My General Political Philosophy

Ethics

In gen­er­al I sup­port can­di­dates, leg­is­la­tion, and civil be­hav­iors that most close­ly meet my eth­i­cal and moral stan­dards. The dis­cern­ment process be­comes pro­gres­sive­ly more re­fined as nec­es­sary, which, it turns out, isn’t very of­ten. I was raised Catholic, so my moral and eth­i­cal foun­da­tions are Judeo-Christian. Core tenets:

…Thou shalt love thy neigh­bour as thy­self. There is none oth­er com­mand­ment greater than the­se.
Mark 12:31

But he, will­ing to jus­ti­fy him­self, said un­to Jesus, And who is my neigh­bour? And Jesus an­swer­ing said, A cer­tain man went down from Jerusalem to Jericho, and fell among thieves, which stripped him of his rai­ment, and wound­ed him, and de­part­ed, leav­ing him half dead. And by chance there came down a cer­tain priest that way: and when he saw him, he passed by on the oth­er side. And like­wise a Levite, when he was at the place, came and looked on him, and passed by on the oth­er side. But a cer­tain Samaritan, as he jour­neyed, came where he was: and when he saw him, he had com­pas­sion on him, And went to him, and bound up his wounds, pour­ing in oil and wine, and set him on his own beast, and brought him to an inn, and took care of him. And on the mor­row when he de­part­ed, he took out two pence, and gave them to the host, and said un­to him, Take care of him; and what­so­ev­er thou spendest more, when I come again, I will re­pay thee. Which now of the­se three, thinkest thou, was neigh­bour un­to him that fell among the thieves? And he said, He that shewed mer­cy on him. Then said Jesus un­to him, Go, and do thou like­wise.
Luke 10:29 – 37

And the King shall an­swer and say un­to them, Verily I say un­to you, Inasmuch as ye have done it un­to one of the least of the­se my brethren, ye have done it un­to me.
Matthew 25:40

Reiterating: Meet those stan­dards and get my sup­port. Oppose them and I’m an op­po­nent.

Reason

I sup­port can­di­dates and leg­is­la­tion that make the cor­rect moral, eth­i­cal, and rea­son­able de­ci­sions, even when they are dif­fi­cult. Policies and po­si­tions based on sci­ence, em­pir­i­cal re­search, and long-term vi­a­bil­i­ty get my sup­port. I don’t be­lieve in quick fix­es. Government works best when it is evo­lu­tion­ary — a se­ries of very grad­u­al changes we can be­lieve in. If a leg­is­la­tor or piece of leg­is­la­tion does not meet or im­pedes the pro­gress of cor­rect moral, eth­i­cal, or ra­tio­nal de­ci­sion-mak­ing, I op­pose.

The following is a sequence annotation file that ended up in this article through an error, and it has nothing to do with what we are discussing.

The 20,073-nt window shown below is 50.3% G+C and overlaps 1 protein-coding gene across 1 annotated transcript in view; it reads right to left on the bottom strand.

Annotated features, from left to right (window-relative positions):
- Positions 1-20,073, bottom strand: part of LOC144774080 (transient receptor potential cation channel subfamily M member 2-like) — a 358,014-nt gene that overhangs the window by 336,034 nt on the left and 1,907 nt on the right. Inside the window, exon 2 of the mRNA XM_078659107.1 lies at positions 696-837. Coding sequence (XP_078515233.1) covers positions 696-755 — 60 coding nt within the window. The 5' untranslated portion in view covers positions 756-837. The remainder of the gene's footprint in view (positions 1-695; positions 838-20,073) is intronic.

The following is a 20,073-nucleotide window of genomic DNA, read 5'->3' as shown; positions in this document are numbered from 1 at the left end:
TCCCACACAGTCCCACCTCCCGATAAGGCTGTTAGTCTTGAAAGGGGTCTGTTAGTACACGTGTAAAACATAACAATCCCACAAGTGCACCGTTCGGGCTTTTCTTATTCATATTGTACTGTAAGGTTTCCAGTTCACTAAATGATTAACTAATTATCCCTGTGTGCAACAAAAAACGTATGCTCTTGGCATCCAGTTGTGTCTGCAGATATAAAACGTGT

Anti-in­cum­ben­cy, Complacency, & Overton Windows

Barring dis­qual­i­fy­ing ide­o­log­i­cal dif­fer­ences, if a can­di­date or par­ty has been in of­fice or in pow­er in an area for a long time, I’m prob­a­bly go­ing to vote for their op­po­nent, es­pe­cial­ly in a pri­ma­ry. I blame this on 30 years of hear­ing the same names on the night­ly news. A Bush has been ei­ther President or Vice-President for 20 years of my life. Clintons have been in the spot­light for the same amount of time. The same names have been around in Cleveland for as long as I’ve been here. I’m not in­to dy­nas­ties — fa­mil­ial, eth­nic, or oth­er­wise. I thought it was hi­lar­i­ous that the best the Ohio Democratic Party could come up with for Senate this year was Ted Strickland, & the best they could do for the last Governor run was Ed Fitzgerald. Reheated, thin gru­el. Yum! ← This, by the way, is how I feel about most ma­jor can­di­dates that run for of­fice.

I al­so think that the longer a can­di­date is in­cum­bent — the longer they have to be­come com­fort­able, com­pla­cent, and like­ly to ig­nore their con­stituen­cy. You keep a knife sharp by hon­ing it. The same prin­ci­ple ap­plies to peo­ple. Comfortable peo­ple are dull. I think every in­cum­bent should be chal­lenged in a pri­ma­ry when up for re-elec­tion. No free pass­es.

I al­so vote to shift the Overton Window closer to­ward the Judeo-Christian ethic il­lus­trat­ed above.

Hoosier Libertarianism

I don’t want leg­is­la­tors or leg­is­la­tion to dic­tate to me or oth­ers how and in what way our pri­vate, per­son­al busi­ness is han­dled. All y’all de­serve the pro­tec­tions enu­mer­at­ed in our con­sti­tu­tion. And by all y’all I mean all y’all.

Whatever Remains

I re­al­ize that this de­scrip­tion of my po­lit­i­cal phi­los­o­phy isn’t nailed down to the last shin­gle, but I don’t think it needs to be. That or­tho­doxy re­sults in the po­lit­i­cal cli­mate we cur­rent­ly loathe. When there were grey ar­eas to be had in a pol­i­tics, I wel­comed the chance to dis­cuss them, learn, and pos­si­bly have my mind changed. Those days seem to be long past, and not re­turn­ing any time soon.

Speak your piece